Recent News

Preemies Get Boost in Pertussis Protection From Mom's Vaccination

Jun 01 2016

Getting a dose of the pertussis vaccine during pregnancy doesn’t only help healthy, full-term babies—it appears it may help preemies as well. The CDC currently recommends pregnant women get a Tdap (tetanus, diphtheria, acelluar pertussis) shot in their third trimester. The goal is to stimulate a fresh immune response so that the antibodies the mother makes are then passed across the placenta to the fetus, thereby giving a newborn a bit of protection against pertussis before their first DTaP vaccine at 2 months.

Source: Forbes

Here’s why states want to make it tough to skip childhood vaccines

May 25 2016

All states require children to get vaccinated to attend school, and immunization rates across the nation remain high, with 92 percent of children between 19 months and 35 months getting the shots to protect against potentially deadly measles, mumps and rubella (MMR). But even a small number of unvaccinated people can undermine the immunity of the larger population, which is leading public health officials and vaccine advocates to push for changes. Some want to educate parents about the risks of forgoing vaccines and fight what they say is misinformation about the risks posed by the vaccines. Others have pushed lawmakers to eliminate exemptions from state vaccine requirements and sought to make it more difficult for families to qualify for the exemptions that remain.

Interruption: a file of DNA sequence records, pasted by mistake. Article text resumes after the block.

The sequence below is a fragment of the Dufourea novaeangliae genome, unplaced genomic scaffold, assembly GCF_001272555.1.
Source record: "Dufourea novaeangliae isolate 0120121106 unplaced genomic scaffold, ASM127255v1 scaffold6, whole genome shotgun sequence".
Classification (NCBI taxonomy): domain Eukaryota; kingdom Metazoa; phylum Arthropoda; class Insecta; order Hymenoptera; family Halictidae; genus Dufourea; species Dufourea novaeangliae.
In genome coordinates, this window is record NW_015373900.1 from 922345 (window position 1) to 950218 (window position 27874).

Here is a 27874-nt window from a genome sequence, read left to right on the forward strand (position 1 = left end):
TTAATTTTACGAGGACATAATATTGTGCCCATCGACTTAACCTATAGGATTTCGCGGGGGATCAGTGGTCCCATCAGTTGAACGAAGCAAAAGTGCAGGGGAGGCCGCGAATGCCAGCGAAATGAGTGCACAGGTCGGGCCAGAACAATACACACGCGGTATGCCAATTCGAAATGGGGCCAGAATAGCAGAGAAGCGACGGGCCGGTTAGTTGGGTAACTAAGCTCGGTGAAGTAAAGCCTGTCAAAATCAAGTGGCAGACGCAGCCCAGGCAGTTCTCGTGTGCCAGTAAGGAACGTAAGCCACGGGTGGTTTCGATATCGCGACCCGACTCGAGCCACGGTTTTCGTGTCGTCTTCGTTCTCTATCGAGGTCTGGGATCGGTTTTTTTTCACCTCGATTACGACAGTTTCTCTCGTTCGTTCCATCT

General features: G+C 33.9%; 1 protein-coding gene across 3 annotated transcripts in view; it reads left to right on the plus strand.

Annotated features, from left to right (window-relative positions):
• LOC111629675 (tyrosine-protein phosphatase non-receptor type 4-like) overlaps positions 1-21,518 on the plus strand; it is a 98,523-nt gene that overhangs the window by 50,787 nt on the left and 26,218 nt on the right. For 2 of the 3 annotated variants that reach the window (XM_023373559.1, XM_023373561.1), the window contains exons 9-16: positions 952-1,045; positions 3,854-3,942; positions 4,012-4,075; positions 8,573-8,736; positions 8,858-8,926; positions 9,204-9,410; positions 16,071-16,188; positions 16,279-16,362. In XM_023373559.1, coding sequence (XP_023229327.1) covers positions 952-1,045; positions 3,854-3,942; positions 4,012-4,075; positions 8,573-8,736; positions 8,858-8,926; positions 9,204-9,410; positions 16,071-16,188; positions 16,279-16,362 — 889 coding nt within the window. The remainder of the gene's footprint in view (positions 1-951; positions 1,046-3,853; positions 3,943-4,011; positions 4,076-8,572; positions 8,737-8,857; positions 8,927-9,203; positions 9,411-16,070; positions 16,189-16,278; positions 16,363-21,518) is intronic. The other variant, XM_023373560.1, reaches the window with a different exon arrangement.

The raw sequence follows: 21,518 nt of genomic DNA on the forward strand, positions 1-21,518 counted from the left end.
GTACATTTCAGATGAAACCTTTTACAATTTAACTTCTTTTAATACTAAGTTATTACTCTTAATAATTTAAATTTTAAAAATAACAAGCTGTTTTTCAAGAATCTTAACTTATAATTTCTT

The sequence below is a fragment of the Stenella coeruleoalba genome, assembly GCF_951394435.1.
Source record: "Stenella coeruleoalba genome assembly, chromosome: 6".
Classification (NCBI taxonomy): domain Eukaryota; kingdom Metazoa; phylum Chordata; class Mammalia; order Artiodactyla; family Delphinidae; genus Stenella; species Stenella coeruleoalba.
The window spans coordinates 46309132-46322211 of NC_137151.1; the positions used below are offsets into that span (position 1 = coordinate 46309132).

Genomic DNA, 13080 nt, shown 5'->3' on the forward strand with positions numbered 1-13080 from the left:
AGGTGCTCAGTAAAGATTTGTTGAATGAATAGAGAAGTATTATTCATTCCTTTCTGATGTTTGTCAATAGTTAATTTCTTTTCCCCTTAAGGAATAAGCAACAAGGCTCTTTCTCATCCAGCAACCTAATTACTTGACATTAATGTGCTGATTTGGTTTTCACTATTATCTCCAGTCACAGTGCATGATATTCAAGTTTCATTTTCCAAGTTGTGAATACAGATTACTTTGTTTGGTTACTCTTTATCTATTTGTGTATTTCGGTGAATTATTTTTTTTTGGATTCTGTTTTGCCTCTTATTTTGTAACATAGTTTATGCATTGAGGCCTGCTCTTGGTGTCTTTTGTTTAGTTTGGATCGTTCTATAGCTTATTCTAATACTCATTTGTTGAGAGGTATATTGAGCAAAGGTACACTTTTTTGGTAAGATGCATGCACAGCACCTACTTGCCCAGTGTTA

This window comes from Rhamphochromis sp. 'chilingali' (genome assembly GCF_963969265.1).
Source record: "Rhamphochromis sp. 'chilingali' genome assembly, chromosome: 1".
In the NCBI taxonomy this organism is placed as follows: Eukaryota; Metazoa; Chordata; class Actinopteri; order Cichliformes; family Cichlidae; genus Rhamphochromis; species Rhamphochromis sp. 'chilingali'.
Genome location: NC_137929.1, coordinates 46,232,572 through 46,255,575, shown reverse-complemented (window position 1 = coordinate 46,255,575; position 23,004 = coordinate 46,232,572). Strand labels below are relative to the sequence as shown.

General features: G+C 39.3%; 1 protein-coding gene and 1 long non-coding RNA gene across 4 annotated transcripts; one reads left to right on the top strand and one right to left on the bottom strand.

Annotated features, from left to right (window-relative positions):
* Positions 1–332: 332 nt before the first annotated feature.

Source: PBS NewsHour PBS NewsHour

Research behind global switch to new polio vaccine strategy released

May 20 2016

A groundbreaking study shows that a single injectable dose of inactivated polio vaccine (IPV) along with bivalent oral polio vaccine could protect up to 90 percent of children from polio and strengthen community protection against the disease. The research, published in the latest edition of The Lancet, provides the evidence behind the worldwide switch to a new polio vaccine strategy by demonstrating that new schedules of the injectable vaccine with the bivalent oral vaccine protect kids much faster and is safer than using the oral vaccine alone.

Source: Science Daily Science Daily